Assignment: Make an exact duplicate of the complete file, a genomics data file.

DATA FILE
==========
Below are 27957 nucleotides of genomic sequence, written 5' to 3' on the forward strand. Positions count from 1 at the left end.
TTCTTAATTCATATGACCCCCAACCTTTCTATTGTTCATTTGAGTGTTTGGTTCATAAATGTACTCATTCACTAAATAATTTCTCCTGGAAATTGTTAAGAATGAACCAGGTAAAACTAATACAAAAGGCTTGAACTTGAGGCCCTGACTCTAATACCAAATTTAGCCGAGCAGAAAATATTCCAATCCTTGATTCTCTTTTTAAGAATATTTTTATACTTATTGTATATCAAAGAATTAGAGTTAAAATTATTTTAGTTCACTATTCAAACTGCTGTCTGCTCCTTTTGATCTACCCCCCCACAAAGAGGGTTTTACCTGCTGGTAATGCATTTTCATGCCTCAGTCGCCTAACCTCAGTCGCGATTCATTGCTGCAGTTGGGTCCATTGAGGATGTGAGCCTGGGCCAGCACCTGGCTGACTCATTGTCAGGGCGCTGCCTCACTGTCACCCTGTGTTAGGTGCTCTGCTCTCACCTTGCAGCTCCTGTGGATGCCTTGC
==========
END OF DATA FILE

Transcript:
Below are 27957 nucleotides of genomic sequence, written 5' to 3' on the forward strand. Positions count from 1 at the left end.
TTCTTAATTCATATGACCCCCAACCTTTCTATTGTTCATTTGAGTGTTTGGTTCATAAATGTACTCATTCACTAAATAATTTCTCCTGGAAATTGTTAAGAATGAACCAGGTAAAACTAATACAAAAGGCTTGAACTTGAGGCCCTGACTCTAATACCAAATTTAGCCGAGCAGAAAATATTCCAATCCTTGATTCTCTTTTTAAGAATATTTTTATACTTATTGTATATCAAAGAATTAGAGTTAAAATTATTTTAGTTCACTATTCAAACTGCTGTCTGCTCCTTTTGATCTACCCCCCCACAAAGAGGGTTTTACCTGCTGGTAATGCATTTTCATGCCTCAGTCGCCTAACCTCAGTCGCGATTCATTGCTGCAGTTGGGTCCATTGAGGATGTGAGCCTGGGCCAGCACCTGGCTGACTCATTGTCAGGGCGCTGCCTCACTGTCACCCTGTGTTAGGTGCTCTGCTCTCACCTTGCAGCTCCTGTGGATGCCTTGC